March 27, 2017
Once upon a time, an unprepared public speaker who was invited to a speaking engagement before a group of 9-year-olds, bombed big time. She arrived unprepared, failed to make clear points and talked too fast. The audience fidgeted and talked and otherwise fussed, and I, who, as you may have guessed was that speaker, came away from the event feeling awful. I’d let my audience down.
Many speaking engagements later, I still haven’t forgotten that fail, but I have gotten past it, even in spite of suffering from the medical condition known as glossophobia, or more commonly, public speaking jitters, complete with sweaty palms, shaky hands and nervous energy. After all, part of my job as a public relations professional is to get out there with my firm’s message and to help my clients become thought leaders who can effectively communicate with their target audiences.
In honor of those 9-year-old audience members that I flubbed in front of, here are nine tips to up your odds of public speaking success:
1. Begin with a friendly crowd. If it’s been a long time since you have delivered a speech in front of a group or it’s simply never been your thing, start small to test your skills in a less intimidating way. Find a local library that offers seminars and suggest yourself as a source for one; approach a specialized networking group and offer to deliver a talk; or address a friendly crowd on a favorite topic, even if it’s to a group of four colleagues. If the crowd is a manageable size and you are talking about a topic that is second nature to you, the odds of having a great experience will increase for both you and your audience. From there, you can build on your confidence and the size of the audience.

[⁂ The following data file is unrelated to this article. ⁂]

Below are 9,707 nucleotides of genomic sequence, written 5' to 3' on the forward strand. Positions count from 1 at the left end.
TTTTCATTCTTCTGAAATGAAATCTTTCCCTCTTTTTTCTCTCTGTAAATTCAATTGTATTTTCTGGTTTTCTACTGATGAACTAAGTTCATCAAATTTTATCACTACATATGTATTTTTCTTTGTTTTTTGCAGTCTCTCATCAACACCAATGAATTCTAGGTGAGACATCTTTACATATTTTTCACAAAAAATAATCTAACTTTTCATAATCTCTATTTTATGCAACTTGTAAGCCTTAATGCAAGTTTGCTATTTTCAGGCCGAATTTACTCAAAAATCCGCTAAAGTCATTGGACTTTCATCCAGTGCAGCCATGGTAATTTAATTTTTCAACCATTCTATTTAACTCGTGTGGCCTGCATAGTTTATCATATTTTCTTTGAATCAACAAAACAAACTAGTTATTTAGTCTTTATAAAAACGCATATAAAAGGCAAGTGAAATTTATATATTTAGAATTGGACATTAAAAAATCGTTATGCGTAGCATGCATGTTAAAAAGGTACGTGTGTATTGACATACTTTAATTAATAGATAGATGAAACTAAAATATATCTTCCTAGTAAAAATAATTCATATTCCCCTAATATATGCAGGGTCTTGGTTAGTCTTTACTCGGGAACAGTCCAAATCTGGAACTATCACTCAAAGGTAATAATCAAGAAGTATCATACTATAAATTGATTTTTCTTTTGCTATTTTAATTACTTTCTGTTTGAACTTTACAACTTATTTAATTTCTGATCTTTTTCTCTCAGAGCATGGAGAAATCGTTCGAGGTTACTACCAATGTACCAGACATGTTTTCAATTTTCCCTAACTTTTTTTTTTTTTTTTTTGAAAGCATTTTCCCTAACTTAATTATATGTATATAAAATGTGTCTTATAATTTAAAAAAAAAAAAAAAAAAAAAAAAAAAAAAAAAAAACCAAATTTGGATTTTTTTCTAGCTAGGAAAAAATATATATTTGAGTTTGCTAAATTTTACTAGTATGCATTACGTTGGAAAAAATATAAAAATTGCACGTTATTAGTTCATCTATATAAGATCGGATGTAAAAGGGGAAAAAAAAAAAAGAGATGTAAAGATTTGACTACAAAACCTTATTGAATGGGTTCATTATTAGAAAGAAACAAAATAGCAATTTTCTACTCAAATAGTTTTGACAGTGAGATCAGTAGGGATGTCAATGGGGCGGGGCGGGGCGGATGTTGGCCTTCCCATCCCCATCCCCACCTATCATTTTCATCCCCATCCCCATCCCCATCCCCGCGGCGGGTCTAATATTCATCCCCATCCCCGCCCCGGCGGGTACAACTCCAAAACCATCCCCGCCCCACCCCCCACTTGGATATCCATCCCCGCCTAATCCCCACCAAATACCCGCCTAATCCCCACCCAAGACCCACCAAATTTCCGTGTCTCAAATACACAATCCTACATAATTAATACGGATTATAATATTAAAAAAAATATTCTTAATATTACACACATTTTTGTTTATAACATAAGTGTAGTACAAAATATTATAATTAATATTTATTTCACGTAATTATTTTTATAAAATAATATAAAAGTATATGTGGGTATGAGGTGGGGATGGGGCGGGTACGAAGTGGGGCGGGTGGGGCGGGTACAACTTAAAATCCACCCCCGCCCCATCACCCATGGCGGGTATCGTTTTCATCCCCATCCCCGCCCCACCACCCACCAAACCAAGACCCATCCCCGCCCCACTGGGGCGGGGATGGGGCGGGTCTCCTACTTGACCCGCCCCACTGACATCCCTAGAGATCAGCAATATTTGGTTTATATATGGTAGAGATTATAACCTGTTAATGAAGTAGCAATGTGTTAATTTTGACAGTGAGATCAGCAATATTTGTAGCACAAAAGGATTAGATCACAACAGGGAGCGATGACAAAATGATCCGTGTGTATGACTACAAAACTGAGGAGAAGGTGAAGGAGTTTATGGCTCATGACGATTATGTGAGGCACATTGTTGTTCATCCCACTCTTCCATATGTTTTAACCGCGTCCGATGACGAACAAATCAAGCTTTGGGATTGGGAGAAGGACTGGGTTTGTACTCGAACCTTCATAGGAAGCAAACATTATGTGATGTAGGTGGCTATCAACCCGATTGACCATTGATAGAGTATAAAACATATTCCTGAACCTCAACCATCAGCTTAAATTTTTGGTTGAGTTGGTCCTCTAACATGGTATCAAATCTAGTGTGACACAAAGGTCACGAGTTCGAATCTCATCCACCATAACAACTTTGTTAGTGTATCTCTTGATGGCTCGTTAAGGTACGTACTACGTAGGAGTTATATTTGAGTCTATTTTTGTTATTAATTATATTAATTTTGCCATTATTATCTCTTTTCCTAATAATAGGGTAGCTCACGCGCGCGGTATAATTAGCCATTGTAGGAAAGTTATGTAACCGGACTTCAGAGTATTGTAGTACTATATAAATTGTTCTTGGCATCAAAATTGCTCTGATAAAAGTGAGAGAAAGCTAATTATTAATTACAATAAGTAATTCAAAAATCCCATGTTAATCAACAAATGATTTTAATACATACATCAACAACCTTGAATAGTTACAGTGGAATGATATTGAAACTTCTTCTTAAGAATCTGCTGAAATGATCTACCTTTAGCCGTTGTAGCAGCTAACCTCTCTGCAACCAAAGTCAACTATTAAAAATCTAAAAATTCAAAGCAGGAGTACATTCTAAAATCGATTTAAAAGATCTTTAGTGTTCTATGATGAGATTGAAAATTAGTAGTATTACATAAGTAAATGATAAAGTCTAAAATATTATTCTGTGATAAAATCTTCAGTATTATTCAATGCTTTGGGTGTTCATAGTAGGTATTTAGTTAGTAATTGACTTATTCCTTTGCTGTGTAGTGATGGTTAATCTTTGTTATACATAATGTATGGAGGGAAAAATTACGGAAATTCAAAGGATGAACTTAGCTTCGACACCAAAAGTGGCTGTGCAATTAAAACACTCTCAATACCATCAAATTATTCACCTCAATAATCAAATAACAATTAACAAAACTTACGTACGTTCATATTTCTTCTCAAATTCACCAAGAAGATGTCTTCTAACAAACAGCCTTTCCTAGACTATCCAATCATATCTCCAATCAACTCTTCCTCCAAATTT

2. Make prep your first step. Don’t wing it when it comes to public speaking. Just because you are familiar with the talk’s subject, doesn’t mean the words are going to flow when all eyes are on you. Even if the subject is as innate as your career path, organizing your thoughts, choosing your main points and rehearsing a few times can help you gain comfort and confidence. For me, three or four rehearsals usually does the trick without making the talk sound overly scripted. When I rehearse, I stand up and do my run-throughs with visuals. I ask a trusted friend or (barely willing) family member to listen so I can get real-time feedback for improvement and make any final adjustments before the heat is on.
3. Know your audience. Seems basic, doesn’t it? You’d be surprised how many people overlook this step. A friend of mine told me a story about how she’d kicked off a commencement speech with a seemingly funny joke. As it turned out, it was inappropriate for the audience and all she heard after delivering the punch line was the sound of crickets. Ouch. Knowing your audience and what its members hope to get from you, allows you to tailor the content and connect. For instance, you would probably want to use different images and anecdotes with a group of millennial females in the tech industry than you would with a group of largely male, middle-aged accountants.
4. Talk to yourself. Getting in the right state of mind is essential before addressing a crowd because it can help alleviate the jitters. While each person has to find his or her own best approach, for me it involves playing pump-up music on the way to my venue, similar, I’ve heard, to what many athletes play before a big competition. After that, before heading into the room, I take deep breaths to relax my body and then, just before taking the mic and grabbing my clicker, I repeat a positive phrase or mantra. Sometimes it’s as simple as, “You’ve done this before, you can do it again,” but it really does work wonders in calming my mind and easing my anxiety.